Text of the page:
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Moving can be tough on kids—here's how to make it easier

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Moving is as exciting as it is stressful, and not just for the adults involved; changing homes can have a significant impact on children as well.

In order to ease the transition, the Deseret News has teamed up with LDSAgents.com to bring you some tips on how to make moving easier on your children.

Help reduce their stress

Whether you are moving across the country or across town, talk to your children about the changes that will occur. A long-distance move often brings a new climate and setting, but it also brings new neighborhood kids, school and culture. And while a shorter move may not bring as many changes, having to sleep in a strange room in a strange neighborhood can also bring about feelings of anxiety.

If you're moving across town, help prepare your children by taking them to visit the new house (or watch it being built) and explore the new neighborhood.

For long-distance moves, research the area as a family. Use Google maps and take a tour of where you are going to live, work and go to school. Your real estate agent can be a good resource for parks and activities.

More than anything, let your children know you are doing this as a family and that you’re there for them during the move.

Be sensitive to their feelings

As the parent, moving could be something you’ve looked forward to for a long time. Perhaps the move represents an exciting change in occupation or a change in scenery you’ve longed for. However, not seeing your children share in your joy could be difficult. You may even find yourself trying to convince them that the move is for the better, so give them something to look forward to.

The fact of the matter is this: change is always unnerving. And according to Barbara Hey of Parenting.com, how a child reacts depends on her personality and age.

“Some kids adapt quickly and effortlessly; some take a whole year; others seem fine at first but may have a delayed reaction," she said.

Be sensitive to the feelings your children are having by not dismissing them, but validating them as normal and OK to have.

Make the new home feel familiar

As much as you may want to start fresh in your new home with new decor, bringing a touch of the old home to the new one will actually ease the transition. If your child wants to keep their room set up similarly to the last one (at least for the first while), let them. This will help bring some familiarity to an unfamiliar place.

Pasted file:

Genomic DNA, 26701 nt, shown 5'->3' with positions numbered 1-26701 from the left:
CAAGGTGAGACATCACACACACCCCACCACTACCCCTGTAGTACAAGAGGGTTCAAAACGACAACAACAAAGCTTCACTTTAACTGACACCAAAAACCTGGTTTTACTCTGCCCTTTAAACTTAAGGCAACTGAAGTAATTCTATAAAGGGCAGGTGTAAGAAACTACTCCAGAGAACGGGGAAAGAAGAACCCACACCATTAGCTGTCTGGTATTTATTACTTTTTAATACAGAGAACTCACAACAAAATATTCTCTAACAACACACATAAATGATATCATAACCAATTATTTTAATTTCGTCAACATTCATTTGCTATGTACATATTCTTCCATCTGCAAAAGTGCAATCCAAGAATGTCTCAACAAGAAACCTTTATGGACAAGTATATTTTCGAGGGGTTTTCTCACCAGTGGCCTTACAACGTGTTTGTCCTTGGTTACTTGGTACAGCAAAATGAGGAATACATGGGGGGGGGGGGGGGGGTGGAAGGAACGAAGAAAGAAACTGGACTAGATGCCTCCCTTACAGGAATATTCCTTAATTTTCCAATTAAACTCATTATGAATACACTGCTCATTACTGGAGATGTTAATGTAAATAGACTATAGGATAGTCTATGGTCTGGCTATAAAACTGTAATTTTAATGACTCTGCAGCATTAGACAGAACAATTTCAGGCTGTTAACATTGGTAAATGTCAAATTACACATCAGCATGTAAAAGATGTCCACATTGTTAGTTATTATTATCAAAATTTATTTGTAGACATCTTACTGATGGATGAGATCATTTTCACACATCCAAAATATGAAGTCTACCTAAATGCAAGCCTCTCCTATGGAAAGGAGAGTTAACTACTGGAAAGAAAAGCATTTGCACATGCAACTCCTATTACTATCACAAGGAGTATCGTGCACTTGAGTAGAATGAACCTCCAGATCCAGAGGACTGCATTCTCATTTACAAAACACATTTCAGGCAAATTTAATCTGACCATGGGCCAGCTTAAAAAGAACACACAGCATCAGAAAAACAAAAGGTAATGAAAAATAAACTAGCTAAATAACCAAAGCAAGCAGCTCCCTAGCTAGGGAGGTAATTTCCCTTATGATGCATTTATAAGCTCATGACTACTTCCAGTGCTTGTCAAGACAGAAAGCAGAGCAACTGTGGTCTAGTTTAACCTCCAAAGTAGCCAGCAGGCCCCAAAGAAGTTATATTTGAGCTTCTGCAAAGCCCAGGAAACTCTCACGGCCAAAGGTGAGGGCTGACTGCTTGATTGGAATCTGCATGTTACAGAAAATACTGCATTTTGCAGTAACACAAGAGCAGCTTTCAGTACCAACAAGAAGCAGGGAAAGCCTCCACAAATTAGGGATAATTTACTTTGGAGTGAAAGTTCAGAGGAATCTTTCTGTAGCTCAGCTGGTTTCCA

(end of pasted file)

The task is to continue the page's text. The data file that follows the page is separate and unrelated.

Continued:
If you’re worried about your children’s reaction to moving into an empty home, Leslie Levine, author of "Will This Place Ever Feel Like Home?" says to purchase some familiar toys and have your realtor place them in a room so that when you walk into the empty home, it will have a touch of familiarity.

Get them involved in the community

Making friends is one of the best ways to feel comfortable in a new place. In order to do this, it is important that you get your family involved in the community.

Sign your kids up for recreational sports, find an art class or look for playgroups in your area. If nothing else, getting involved in your local church group will help both you and your children feel a part of a familiar community in an unfamiliar place.

Expect regression

One year ago, Adam Brown moved across the country from Utah to Virginia with his wife and seven children. He said that there are still times when his older children will make mention of the difficult move.

“My oldest daughter has many friends in our new neighborhood, but when times get tough, she will say things like, ‘If we would have just stayed, this wouldn’t have happened.’ I validate her feelings, and it isn’t long before she is back playing with her new friends,” he said.

A temporary regression is a natural way for young kids to deal with a stressful situation, so take it all in stride, knowing that it will pass.

Keep it positive, not miserable

Even the smoothest of moves will have bumps along the way. In order to make the bumps less impactful, it is important to keep things positive. Set the stage for your kids. If you are miserable, your children will be miserable too. If you are happy and have a positive outlook, your children can pick up on that and could likely have more good days than bad.

Throw a going-away party for closure and have a house-warming party to mark the start of something new. Maintain old traditions and start some new ones.

If you keep it positive, in no time at all, your new house will become a home. There really is no other place like home!